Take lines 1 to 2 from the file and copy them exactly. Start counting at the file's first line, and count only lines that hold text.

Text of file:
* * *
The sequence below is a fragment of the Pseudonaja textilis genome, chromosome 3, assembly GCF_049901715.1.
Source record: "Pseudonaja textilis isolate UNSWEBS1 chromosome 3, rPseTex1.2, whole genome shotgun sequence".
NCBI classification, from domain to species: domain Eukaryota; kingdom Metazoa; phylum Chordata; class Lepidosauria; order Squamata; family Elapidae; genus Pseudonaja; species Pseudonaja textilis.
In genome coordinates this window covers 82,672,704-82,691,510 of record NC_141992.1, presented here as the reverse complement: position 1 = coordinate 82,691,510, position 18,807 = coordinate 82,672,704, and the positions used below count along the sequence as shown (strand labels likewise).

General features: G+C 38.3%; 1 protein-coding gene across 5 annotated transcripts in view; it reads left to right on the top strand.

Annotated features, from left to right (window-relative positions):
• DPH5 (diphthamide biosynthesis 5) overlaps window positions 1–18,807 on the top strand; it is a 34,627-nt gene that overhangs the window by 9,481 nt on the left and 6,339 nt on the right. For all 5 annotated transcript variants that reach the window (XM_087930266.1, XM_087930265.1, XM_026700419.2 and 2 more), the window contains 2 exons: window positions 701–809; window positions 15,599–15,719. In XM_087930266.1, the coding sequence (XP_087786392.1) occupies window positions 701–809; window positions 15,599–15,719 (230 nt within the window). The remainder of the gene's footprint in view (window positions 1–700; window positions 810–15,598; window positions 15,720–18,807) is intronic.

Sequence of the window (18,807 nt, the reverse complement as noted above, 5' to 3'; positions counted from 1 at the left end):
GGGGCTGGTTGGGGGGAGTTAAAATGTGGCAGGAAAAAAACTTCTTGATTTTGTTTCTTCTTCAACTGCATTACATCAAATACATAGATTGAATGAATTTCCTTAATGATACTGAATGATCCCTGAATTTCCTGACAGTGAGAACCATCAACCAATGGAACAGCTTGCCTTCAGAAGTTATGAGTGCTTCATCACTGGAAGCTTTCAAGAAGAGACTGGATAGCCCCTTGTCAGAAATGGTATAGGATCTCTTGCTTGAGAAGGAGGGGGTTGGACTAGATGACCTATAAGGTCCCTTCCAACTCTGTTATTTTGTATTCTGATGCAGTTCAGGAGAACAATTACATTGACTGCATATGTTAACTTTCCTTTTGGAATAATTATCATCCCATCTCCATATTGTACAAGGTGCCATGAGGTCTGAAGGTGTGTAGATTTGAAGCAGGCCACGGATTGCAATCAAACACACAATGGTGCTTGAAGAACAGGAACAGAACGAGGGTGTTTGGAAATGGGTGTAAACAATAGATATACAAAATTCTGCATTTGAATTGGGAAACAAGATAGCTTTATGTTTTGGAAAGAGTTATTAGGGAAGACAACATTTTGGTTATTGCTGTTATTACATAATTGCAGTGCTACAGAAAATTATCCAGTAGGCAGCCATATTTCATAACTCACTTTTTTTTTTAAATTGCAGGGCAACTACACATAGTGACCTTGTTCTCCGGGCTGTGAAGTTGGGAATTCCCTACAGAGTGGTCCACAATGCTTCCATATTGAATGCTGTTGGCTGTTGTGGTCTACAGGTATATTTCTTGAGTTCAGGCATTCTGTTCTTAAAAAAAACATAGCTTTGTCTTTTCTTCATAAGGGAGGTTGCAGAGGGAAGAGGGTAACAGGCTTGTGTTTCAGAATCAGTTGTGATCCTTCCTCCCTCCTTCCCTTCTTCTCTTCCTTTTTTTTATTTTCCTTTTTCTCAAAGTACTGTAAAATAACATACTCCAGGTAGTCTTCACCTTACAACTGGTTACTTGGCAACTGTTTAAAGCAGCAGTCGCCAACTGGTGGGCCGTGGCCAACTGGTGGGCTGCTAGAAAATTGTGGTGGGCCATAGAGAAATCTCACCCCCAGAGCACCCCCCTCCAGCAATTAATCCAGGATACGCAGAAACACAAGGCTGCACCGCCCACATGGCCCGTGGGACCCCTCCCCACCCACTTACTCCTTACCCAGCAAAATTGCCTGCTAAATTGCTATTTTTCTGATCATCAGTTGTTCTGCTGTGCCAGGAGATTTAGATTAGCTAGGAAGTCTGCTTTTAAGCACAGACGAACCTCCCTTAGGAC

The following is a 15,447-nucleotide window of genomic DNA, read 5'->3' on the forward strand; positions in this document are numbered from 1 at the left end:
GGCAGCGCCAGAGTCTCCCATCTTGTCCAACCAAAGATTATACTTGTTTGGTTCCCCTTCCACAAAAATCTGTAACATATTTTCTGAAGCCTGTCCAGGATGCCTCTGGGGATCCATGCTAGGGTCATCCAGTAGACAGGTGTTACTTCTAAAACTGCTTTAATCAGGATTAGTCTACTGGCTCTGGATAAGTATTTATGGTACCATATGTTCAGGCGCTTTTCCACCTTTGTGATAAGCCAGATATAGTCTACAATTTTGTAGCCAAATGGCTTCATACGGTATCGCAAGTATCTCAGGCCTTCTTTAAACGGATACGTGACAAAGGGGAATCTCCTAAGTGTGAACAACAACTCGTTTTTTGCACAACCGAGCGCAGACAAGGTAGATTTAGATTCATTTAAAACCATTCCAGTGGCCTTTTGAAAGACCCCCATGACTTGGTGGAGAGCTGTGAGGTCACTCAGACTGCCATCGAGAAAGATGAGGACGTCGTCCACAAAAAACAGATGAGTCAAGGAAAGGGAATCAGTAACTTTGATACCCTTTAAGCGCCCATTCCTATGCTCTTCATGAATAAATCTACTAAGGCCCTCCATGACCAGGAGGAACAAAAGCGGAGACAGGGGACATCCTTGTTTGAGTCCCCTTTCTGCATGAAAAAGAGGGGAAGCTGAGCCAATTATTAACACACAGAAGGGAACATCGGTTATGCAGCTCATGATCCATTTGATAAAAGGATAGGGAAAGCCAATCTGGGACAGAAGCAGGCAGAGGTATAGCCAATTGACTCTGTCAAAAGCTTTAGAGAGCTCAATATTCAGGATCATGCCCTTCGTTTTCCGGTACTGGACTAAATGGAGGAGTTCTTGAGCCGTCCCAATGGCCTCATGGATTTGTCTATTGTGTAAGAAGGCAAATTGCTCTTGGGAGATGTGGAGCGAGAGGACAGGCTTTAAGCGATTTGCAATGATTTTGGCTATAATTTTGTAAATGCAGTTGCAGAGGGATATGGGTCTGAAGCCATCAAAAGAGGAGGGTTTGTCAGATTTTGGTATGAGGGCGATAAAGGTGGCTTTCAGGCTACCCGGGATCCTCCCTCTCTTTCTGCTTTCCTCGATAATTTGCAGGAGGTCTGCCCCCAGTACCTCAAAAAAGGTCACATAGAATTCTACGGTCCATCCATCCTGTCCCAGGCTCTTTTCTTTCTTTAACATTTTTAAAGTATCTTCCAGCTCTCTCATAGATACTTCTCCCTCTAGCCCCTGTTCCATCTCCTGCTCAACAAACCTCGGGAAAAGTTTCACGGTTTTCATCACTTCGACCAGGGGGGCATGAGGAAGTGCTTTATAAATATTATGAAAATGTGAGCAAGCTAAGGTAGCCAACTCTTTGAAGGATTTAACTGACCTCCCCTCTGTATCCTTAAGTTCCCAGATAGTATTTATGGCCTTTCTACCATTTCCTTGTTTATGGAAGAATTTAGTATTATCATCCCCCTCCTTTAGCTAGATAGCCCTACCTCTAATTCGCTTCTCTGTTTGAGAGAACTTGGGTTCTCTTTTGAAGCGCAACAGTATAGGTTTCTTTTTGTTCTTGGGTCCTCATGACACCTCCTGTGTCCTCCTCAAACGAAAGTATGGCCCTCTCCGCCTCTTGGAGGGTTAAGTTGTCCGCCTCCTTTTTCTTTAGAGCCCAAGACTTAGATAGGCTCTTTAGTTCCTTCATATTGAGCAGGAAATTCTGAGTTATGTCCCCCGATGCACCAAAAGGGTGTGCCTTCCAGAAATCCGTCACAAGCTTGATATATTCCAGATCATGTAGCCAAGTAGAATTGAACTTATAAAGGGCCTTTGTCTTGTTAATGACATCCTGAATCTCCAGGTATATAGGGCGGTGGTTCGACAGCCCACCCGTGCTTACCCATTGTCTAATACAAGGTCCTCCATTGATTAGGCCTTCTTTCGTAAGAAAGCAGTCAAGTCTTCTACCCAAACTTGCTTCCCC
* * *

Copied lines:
The sequence below is a fragment of the Pseudonaja textilis genome, chromosome 3, assembly GCF_049901715.1.
Source record: "Pseudonaja textilis isolate UNSWEBS1 chromosome 3, rPseTex1.2, whole genome shotgun sequence".